• Adult education, an increasingly important piece of the remedial education system, only saw a very modest cut.

Some areas, however, saw significant reductions:

  • Medicaid saw a significant cut, again – close to $100 million. It has a huge budget ($2.45 billion) but it is yet another cut, in a program that has seen many of them.
  • The Department of Children and Families suffered a $40 million cut.
  • The Department of Mental Health had a hefty $55 million cut.
  • Personnel reductions are widespread in all departments, meaning that layoffs will continue. This is especially worrisome in some direct service departments that are already understaffed.
  • Legislative commissions: The six legislative commissions were consolidated into two (Equal Opportunity, and Women and Children), and their total budgets slashed.

In addition, the education equalization grant saw a significant reduction ($145 million), putting more pressure on local budgets. The cuts were not uniform across the board, however; wealthier districts in low property-tax towns saw the biggest funding reductions.

In any case, we did not see any meaningful tax reform; in fact, the little property tax reform we saw last year was partially defunded. The long term structural issues facing our state remain. Next year´s session will begin with a budget in the red, and lawmakers having to face unpleasant decisions. Again.

Some good bills

Let me start with the good news: some very good pieces of legislation were approved this session, some of them at the very last moment.

  • Retirement security bill:this legislation will create a statewide public retirement program, filling a huge gap for workers across the state. We wrote about the bill herehere you can read our testimony. This legislation is a big, big deal for economic security in Connecticut.
  • Ban the box: an important step to end employment discrimination; read our testimony on the bill here.
  • Two-generation fixes:two bills including improvements and fixes for the 2-gen pilot program. They enhance the evaluation component of the initiative, as well as improving access to adult education.

What did not make it

We had some good bills, however, that failed to pass:


A series of federal rule changes on childcare subsidies has left Care 4 Kids, the state flagship program in this area, with a significant budget gap.

Until now, Care 4 Kids families had to report changes of income the moment they happened, losing the subsidies overnight. This was cheaper for the state, but produced a significant amount of instability, as it created a huge benefit cliff for low-income working families. The new Federal rules allow families to stay on the program until the end of their eligibility period (12 months), avoiding this cliff, but make the program more expensive to run. Unfortunately, Connecticut did not budget the additional $34 million that it will cost to cover these families, so the Office of Early Childhood will be forced to cut the eligibility limit from 50% of the median state income to 30%.

This translates into up to 10,800 children losing access to childcare. The CT Mirror has more details here; our friends at the CT Early Childhood Alliance have prepared a good video explaining the changes on their website. Head there to sign a petition to ask Congress to fully fund the childcare development block grant - they are the ones that created the mess with the legal changes, and they are the ones that can close the gap.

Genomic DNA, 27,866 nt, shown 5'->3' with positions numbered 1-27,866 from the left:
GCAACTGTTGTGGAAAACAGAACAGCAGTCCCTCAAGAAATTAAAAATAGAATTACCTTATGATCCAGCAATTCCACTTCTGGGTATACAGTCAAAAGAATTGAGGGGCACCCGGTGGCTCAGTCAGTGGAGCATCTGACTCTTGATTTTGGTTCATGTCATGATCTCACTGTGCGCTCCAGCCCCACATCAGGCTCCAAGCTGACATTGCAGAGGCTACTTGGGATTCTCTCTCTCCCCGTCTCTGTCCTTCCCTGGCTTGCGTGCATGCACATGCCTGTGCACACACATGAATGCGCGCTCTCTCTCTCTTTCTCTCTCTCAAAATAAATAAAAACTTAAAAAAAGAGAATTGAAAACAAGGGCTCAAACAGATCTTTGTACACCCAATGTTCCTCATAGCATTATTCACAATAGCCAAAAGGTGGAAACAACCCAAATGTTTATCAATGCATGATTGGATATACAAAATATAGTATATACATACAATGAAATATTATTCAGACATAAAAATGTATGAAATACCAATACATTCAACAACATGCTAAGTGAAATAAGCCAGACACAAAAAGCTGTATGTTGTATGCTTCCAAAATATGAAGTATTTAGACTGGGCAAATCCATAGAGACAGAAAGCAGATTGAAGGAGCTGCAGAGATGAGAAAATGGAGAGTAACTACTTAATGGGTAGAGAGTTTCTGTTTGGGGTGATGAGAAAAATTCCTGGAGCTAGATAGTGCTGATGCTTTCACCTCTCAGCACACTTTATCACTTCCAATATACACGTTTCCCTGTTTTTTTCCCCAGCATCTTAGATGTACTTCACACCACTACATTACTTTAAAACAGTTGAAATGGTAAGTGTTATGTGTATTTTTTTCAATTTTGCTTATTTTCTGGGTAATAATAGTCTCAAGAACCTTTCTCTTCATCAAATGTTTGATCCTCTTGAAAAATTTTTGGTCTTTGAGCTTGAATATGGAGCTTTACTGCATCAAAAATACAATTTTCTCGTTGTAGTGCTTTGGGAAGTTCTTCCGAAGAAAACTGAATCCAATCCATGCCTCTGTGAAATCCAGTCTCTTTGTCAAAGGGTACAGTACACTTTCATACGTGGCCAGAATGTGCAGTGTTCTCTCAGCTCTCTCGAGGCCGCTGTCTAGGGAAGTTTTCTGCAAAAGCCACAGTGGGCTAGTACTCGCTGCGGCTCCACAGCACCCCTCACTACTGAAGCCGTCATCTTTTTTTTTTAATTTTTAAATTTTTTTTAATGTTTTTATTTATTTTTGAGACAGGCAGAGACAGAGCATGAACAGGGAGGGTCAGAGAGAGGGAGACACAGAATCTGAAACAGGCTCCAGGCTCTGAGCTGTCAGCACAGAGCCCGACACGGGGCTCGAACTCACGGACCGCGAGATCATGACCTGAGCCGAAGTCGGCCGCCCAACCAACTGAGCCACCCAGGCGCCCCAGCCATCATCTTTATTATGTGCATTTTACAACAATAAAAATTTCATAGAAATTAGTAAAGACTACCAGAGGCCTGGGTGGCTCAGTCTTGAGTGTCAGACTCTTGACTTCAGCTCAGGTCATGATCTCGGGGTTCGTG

A quick update on the two-gen pilots is warranted: after a very intensive, detailed and engaging planning process, implementation is already underway. CAHS has been very involved in the process, as Liz Fraser, one of our Policy Analysts, sits in the Interagency Council coordinating the roll out of the pilots. Each of the six communities has prepared comprehensive implementation plans, with extensive technical assistance provided by experts and constant two-way feedback with state and local agencies.

The General Assembly passed two bills related to this initiative. One bill had introduced technical fixes, better defining the Interagency Council role and establishing clearer outlines for evaluation. A second piece of legislation, derived from feedback from the planning process, will have a wider impact: it changed Care 4 Kids eligibility rules to allow adult education and community college students to apply for child care subsidies.


Finally, a teaser on reports to come: CAHS is putting the final touches on an in depth report about adult education in Connecticut, to be published in the coming weeks.

Adult education has the potential to play a key role opening up paths to opportunity for low income families in the state, but has operated largely in isolation. In recent years, though, several regional providers have launched some ambitious initiatives to connect adult ed with the broader workforce development system in the state. Meanwhile, community colleges have started building bridges with remedial education reform. In this report we cover some of these bold new ideas, as well as detail some possible policy changes to expand and strengthen the system. Stay tuned.

A few good studies and links we have shared on CAHS´ Facebook page during the month. Make sure to " like" us there to get the latest updates!